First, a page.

Changing marijuana policies in neighboring states elevate discussion in Kansas

Legalizing marijuana in Kansas has been talked about for years, but any legislative action has fallen short.
Published: Feb. 3, 2023 at 11:34 PM CST
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WICHITA, Kan. (KWCH) - As people in Missouri have access to recreational marijuana, Oklahoma voters are set to take up the issue next month. While most of Kansas’ neighbors have either recreational or medical marijuana, it’s still illegal in all forms in the Sunflower State.

Legalizing marijuana in Kansas has been talked about for years, but any legislative action has fallen short. This session, Governor Laura Kelly has signaled her support. With two nearby states and potentially a third legalizing recreational use, supporters say it’s time. Among those hoping for change is Kiley Klug whose 15-year-old son, Owen, has Davet Syndrome, a drug-resistant epilepsy. Owen has suffered from seizures and typical pharmaceutical-based treatments have proven to be ineffective.

“I met several parents and families throughout the country who have seen great success with cannabis use with epilepsy,” Klug said.

Through Haleigh’s Hope, a type of low-dose THC oil, she said her son’s life is turned around to a point where he’s regaining lost skills.

“He started communication, vocalizing again, sitting up again,” Klug said. “it’s nothing short of a miracle.”

This legislative session in Kansas, lawmakers are set to take up legislation on medical marijuana use. Seeing potential farther benefits for her son, Klug supports it.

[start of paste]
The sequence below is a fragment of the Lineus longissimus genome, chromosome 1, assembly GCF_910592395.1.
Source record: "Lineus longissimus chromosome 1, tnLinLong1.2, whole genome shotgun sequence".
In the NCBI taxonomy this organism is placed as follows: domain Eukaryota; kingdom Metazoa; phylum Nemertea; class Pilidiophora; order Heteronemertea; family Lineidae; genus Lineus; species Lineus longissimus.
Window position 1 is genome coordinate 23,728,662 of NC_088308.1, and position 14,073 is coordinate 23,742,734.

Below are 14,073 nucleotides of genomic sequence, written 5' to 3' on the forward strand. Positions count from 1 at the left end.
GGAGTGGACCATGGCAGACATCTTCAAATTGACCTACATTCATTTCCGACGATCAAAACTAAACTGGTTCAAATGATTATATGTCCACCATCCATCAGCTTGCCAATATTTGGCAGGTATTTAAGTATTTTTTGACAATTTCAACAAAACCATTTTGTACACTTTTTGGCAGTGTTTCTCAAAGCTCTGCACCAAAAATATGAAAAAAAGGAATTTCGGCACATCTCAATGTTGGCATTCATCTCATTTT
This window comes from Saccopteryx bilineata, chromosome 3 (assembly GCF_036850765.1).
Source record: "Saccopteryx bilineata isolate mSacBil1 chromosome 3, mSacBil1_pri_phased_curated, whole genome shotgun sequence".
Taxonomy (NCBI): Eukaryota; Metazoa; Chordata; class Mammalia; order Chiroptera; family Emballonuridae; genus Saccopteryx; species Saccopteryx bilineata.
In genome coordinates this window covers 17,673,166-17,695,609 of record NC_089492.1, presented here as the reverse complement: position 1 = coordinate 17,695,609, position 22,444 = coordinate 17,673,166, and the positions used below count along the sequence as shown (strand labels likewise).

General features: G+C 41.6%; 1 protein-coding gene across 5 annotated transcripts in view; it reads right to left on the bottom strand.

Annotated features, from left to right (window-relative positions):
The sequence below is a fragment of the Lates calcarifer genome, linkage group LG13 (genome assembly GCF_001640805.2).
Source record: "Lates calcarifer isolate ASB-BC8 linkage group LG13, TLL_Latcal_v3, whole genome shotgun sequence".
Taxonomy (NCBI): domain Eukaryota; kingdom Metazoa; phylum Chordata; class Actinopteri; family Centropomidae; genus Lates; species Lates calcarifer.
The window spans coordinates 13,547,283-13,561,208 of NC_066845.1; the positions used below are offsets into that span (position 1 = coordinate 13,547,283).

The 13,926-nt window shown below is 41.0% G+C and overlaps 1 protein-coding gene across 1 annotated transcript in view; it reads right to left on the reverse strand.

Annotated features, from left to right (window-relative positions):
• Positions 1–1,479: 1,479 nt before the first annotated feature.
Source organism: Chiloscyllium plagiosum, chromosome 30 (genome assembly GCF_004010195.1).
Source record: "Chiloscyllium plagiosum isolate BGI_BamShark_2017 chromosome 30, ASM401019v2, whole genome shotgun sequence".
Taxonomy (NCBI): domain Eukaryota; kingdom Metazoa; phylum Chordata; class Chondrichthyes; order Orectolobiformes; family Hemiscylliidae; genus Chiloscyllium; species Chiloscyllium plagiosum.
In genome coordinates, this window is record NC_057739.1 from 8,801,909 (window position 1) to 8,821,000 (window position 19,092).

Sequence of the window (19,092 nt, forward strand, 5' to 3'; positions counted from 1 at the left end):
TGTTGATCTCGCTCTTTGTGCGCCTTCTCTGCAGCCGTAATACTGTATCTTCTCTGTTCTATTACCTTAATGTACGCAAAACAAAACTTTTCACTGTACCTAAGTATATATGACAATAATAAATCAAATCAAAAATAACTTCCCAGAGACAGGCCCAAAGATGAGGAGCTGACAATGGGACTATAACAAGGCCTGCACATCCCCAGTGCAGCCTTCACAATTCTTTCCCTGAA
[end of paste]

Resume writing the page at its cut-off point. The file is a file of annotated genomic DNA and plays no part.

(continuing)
“I’m a mom of children, I’m a mom of someone with special needs. I’m a teacher. This would benefit all facets of my life,” she said. “I have to be optimistic.”

KannaBliss founder Brett Harris has seen interest in CBD products at his stores continue to increase. As a lobbyist with the Kansas Cannabis Chamber of Commerce, he says so far, he has not come across much opposition.

“Medical is a great starting place,” Harris said. “You can really control that the right people are getting the right medicine. When it goes recreational, you slap down a card that says you’re 21 or older. That sometimes is not a great place to start.”

Klug is hopeful that lawmakers will take years of discussion and turn it into meaningful action.

“We’re good people, we abide by the rules,” she said. “We never imagined that we would go down this path. We’re like hundreds of thousands, if not millions of others. This is our only option for our child, for themselves.”